Companies in the semiconductor industry have pioneered in creating a comprehensive approach to collaboration with government and universities, one that includes a corporation for funding R&D in universities and a detailed industry technology roadmap.
OVERVIEW: Semiconductor companies have joined forces to address a variety of industry-wide problems. The first step was the formation of the Semiconductor Industry Association (SIA) in 1977 to work on common environmental issues. The Association worked closely with the federal government to resolve an adverse competitive situation vis a vis Japanese companies. In 1982, the SIA formed the Semiconductor Research Corporation with dual objectives of developing highly qualified technical personnel for employment in the industry and conducting a program of long-range, pre-competitive research and technology development. The program is carried out at a large number of universities, and is unique in its industry/university relations.
Subsequently, in 1987, a corporation for conducting technology development, primarily by industry, SEMATECH, was formed. Finally, to guide the research funded by these two corporations, the SIA produced the Semiconductor Technology Roadmap, with the technical contributors coming from industry, academia and government. This comprehensive set of initiatives has resulted in excellent working relations with government and utilization of the university community, in addition to technology developed for the benefit of SIA members. This initiative can also serve as a model for other industries.
The R&D world in the United States is going through a transition that has been triggered by the end of the Cold War, the movement toward a balanced federal budget, and the buildup of high-technology companies in other countries. The effectiveness of the nation in adjusting to this new environment is of critical importance to the health of our research universities and to the global competitiveness of our high-technology industry.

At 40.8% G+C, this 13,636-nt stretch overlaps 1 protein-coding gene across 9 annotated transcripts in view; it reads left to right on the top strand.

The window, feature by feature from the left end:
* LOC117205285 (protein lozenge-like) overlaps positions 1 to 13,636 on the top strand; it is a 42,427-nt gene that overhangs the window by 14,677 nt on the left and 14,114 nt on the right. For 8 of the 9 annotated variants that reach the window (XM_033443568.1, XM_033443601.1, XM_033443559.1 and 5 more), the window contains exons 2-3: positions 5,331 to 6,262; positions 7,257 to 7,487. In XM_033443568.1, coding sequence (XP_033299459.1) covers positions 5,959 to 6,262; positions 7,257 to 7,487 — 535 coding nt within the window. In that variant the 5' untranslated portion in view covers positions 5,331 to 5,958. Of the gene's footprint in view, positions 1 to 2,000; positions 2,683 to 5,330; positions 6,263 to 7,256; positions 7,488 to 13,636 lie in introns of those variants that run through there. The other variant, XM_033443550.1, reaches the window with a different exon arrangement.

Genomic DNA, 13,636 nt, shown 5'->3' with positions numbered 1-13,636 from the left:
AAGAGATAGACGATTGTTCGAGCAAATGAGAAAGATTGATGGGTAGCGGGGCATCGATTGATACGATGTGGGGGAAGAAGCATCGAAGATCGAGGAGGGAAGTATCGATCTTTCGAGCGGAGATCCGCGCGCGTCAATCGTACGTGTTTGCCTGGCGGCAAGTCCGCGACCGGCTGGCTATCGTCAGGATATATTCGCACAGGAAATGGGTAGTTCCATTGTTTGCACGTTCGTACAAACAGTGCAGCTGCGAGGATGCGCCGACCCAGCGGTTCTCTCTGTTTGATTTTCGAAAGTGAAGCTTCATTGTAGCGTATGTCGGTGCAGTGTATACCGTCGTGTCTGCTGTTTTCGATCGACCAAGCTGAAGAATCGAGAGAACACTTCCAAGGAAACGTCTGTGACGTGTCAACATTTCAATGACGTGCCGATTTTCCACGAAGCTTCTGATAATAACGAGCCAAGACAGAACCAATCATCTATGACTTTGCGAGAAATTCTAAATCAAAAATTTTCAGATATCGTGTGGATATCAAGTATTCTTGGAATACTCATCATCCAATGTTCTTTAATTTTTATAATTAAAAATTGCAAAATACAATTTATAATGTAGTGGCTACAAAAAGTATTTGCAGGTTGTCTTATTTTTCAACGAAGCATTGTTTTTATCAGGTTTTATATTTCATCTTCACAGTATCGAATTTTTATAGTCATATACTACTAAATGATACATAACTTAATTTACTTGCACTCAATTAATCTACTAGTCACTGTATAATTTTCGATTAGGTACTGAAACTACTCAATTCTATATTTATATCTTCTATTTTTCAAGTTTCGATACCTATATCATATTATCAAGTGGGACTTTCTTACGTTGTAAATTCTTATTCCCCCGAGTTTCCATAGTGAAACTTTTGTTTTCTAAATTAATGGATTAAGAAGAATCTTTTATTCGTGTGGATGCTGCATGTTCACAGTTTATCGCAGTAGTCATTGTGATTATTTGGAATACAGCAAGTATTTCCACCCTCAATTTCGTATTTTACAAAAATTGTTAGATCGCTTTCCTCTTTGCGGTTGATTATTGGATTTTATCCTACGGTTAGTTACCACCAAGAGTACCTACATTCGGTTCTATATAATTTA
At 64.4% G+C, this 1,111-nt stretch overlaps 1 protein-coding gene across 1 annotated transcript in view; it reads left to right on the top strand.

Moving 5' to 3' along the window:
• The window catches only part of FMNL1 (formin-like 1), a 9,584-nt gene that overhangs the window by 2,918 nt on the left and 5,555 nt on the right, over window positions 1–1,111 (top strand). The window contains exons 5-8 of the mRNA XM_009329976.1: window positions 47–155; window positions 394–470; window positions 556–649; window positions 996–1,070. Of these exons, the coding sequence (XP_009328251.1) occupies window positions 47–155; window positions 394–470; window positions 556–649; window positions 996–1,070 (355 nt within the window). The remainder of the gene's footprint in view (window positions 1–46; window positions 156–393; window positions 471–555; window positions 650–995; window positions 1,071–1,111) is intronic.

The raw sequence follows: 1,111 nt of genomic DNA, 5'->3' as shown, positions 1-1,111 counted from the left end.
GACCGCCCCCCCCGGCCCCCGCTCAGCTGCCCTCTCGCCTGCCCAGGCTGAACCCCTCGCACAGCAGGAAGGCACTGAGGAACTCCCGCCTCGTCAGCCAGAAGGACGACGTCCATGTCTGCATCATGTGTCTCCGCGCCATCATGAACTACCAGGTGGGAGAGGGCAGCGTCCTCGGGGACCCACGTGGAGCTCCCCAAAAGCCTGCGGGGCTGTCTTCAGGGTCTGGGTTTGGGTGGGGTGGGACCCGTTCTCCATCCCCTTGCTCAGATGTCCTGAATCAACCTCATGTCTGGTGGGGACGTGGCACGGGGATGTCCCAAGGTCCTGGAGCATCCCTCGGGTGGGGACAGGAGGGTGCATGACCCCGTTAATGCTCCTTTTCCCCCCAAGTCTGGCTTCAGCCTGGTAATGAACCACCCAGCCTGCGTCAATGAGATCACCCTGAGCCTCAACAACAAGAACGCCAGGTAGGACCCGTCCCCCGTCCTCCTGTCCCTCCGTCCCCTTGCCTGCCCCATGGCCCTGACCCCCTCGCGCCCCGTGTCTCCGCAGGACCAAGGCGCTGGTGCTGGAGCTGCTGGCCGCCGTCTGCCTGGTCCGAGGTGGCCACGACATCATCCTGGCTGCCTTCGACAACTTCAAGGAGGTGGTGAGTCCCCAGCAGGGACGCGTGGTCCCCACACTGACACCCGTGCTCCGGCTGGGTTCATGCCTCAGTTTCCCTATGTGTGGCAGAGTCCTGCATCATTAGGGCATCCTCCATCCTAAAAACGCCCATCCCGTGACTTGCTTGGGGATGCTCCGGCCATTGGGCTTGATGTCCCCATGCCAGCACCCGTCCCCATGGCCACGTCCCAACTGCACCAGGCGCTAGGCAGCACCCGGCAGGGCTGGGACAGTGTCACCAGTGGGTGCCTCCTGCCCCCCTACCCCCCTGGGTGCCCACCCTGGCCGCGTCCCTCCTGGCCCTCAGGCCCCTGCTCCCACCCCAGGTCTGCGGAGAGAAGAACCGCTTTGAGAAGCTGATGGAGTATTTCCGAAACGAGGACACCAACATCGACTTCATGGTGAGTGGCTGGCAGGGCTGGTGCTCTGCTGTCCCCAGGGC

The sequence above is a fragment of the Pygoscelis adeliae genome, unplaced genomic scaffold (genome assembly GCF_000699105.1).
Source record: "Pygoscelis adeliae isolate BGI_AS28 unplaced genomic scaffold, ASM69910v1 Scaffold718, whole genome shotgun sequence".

The new international environment and a secular political swing, exacerbated by continued growth of government entitlement programs, is already producing pressures of unprecedented intensity on discretionary public spending at all levels of government. A central feature is that our political system is now thinking seriously about a balanced federal budget in the near future. One result will be that major government programs, including many with a significant R&D content, will be drastically curtailed if not eliminated. While the largest R&D budget reductions will occur in the Department of Defense (DOD), civilian agencies such as the National Science Foundation (NSF) and possibly even the National Institutes of Health (NIH) may also be impacted.
At the same time, the competition with U.S.-based companies on the global stage is rapidly increasing. In order to be competitive, U.S. companies (1) are taking various actions to develop and produce products whose combination of quality and price advantages enables them to maintain and expand market share, while at the same time producing satisfactory profits. These actions include increased emphasis on short-term product and process development, with a decrease in funding for R&D with a longer-range time horizon (2,3).
The net result of these changes in the U.S. R&D environment is a reduction in the rate of generation of science and long-range, generic technology, which provide the ultimate foundation for the development of industrial products and processes, and which are critical to maintaining the quality of advanced training in our university system. This is clearly a matter of import for the industrial and university communities. It is also a concern for government, since it may ultimately lead to a long-term decline in the global competitiveness of the nation's industry.
The question then arises: What actions can be taken to maintain our level of competence in R&D, while recognizing the changes in the environment? …